Pattern drafting is one of my least favourite parts of dressmaking (I am so glad that the major project I’m currently working on uses print-at-home, even if I did have to scale it from a 300×300 .jpg).
My ‘assistant’ has different feelings about it, however
she also enjoys chasing around toiles, hiding under my dress form, lace, and organza (more than me, most days).
So it’s nearly April again, which means we’ve got another April Fool’s day coming up to endure/enjoy. There are some very well done ones out there, mainly those done in the spirit of confusion/fun without any malicious intent (xkcd‘s Umlat comes to mind).
However, the last few years I’ve become increasingly fed up with the way *some* people treat the day; as an excuse to be mean/cruel/inappropriate and then turn on anyone who gets offended and denigrate them for ‘not getting the joke’ (thereby avoiding having to think about the problematic nature of their humour). Alternatively, there are the ones that are really obvious, but which the perpetrator thinks are *so clever* and get unbearably smug about (the ones that work too well aren’t great either).
This is why I just stay out of the whole thing, while resisting any attempts to allow myself to be gaslighted into thinking I’m the crazy one over the whole thing.
A cute picture to offset the seriousness of this post
I finally got around to making a youtube channel and putting some of my videos on it. First up, a selection of clips taken at various zoos and aquariums in Victoria and Tasmania (mostly Victoria, Tasmania does not have a state-funded zoo, and the private parks are a decidedly mixed bag).
One of the most amazing places I’ve seen, said to have the clearest water in the world. Easy to see why they are sacred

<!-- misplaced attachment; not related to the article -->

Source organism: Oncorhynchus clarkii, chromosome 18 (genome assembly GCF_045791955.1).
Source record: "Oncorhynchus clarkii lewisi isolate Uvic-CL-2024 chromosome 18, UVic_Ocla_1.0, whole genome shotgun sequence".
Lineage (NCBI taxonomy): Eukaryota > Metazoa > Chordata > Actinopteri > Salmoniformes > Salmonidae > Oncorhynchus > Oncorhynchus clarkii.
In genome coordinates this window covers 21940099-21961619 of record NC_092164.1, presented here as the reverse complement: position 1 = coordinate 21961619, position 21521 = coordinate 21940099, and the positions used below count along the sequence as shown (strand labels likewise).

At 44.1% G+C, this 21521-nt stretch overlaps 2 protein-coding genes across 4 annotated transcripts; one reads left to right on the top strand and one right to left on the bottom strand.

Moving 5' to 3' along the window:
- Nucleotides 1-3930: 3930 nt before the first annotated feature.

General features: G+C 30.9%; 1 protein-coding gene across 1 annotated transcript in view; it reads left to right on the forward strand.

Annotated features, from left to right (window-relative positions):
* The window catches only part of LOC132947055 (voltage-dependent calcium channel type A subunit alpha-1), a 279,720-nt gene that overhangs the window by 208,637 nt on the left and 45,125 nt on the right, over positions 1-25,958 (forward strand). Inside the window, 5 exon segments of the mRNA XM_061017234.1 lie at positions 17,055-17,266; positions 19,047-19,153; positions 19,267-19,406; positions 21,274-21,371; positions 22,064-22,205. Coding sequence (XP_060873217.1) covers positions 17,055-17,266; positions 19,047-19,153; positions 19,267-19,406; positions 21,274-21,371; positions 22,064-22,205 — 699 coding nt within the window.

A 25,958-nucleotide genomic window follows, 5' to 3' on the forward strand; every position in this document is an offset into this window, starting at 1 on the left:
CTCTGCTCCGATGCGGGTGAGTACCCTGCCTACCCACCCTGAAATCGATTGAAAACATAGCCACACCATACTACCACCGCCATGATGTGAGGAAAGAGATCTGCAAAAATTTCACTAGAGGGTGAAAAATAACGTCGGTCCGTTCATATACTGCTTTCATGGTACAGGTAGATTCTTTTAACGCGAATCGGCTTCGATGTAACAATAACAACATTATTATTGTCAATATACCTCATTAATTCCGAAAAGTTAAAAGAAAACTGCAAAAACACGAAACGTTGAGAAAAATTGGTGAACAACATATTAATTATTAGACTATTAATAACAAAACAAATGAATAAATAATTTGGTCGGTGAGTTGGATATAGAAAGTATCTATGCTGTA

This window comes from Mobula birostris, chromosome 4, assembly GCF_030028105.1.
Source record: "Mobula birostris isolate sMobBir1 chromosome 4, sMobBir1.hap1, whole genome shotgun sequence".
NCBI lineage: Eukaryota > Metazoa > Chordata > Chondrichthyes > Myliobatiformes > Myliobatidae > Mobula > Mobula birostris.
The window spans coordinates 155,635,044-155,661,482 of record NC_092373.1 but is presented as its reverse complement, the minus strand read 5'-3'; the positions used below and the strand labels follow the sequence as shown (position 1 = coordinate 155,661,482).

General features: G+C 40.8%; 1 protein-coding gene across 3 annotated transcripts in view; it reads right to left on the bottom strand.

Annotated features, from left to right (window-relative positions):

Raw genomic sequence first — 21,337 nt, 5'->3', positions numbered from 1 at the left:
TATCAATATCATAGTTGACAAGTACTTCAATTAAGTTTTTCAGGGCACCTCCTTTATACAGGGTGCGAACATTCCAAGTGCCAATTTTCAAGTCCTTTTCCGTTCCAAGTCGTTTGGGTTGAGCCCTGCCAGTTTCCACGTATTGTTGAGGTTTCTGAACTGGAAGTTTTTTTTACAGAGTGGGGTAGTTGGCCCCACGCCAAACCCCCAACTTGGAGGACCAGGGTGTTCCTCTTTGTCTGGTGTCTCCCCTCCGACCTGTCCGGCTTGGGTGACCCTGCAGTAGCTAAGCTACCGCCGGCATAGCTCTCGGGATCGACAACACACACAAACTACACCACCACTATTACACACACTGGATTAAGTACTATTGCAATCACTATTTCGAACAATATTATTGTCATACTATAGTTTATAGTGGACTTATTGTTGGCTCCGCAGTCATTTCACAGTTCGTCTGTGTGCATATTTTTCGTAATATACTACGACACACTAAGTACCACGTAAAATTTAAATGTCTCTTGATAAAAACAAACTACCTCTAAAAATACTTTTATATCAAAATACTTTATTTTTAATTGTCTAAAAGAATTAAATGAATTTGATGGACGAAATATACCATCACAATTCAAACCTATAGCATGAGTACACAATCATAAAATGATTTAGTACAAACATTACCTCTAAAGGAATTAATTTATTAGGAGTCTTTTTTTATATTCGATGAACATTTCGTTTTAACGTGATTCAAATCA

The Kererū, a large and somewhat ungainly pigeon native to New Zealand, settles in to an introduced plum tree to stare at the human
Another one, this time nibbling at fruit and twigs in a more natural setting, in between brick-like flights through the canopy
So we were in New Zealand last month, so I thought I would do a series on the wildlife we saw there, which is well-known for evolutionary oddities. So, wekas. The weka (Gallirallus australis) is a large flightless rail with four subspecies and a variety of buff, reddish, brown and black colour morphs. They are common in places but have a significantly contracted range and are classified as vulnerable. We saw western wekas throughout the West Coast of the South Island.
Being fearless, inquisitive birds, some had scoped out picnic grounds and carparks as viable territories, while others had claimed the walking tracks.
Another weka, this time in captivity at the Willowbank Wildlife Sanctuary.
A buff Weka maybe? In a zoo, either way
As a predator, conservation of wekas can be complicated as their prey includes other endangered species, such as the eggs of the Takahē, the endangered giant flightless coot.
December = Christmas tree = Happy kitty = some stress for humans
We have a plastic tree, less mess in the rental house and less reactive if she eats it. She was getting highly ‘into it’ before the box was even open.
This is relevant to my interests…
Then she started the important business of chasing around decorations.
And resting under the tree looking innocent, until next time she feels energetic…
I’ve been doing a lot of flying for me lately (and not nearly enough blogging). I still haven’t done enough to become inured to the views though, even when it’s just clouds and water.
On a flight over the Tasman sea
Clouds look so different from above, like a solid landscape even though they’re no more solid than when you view them from below
I’ve written this particular plant off so many times but it just keeps recovering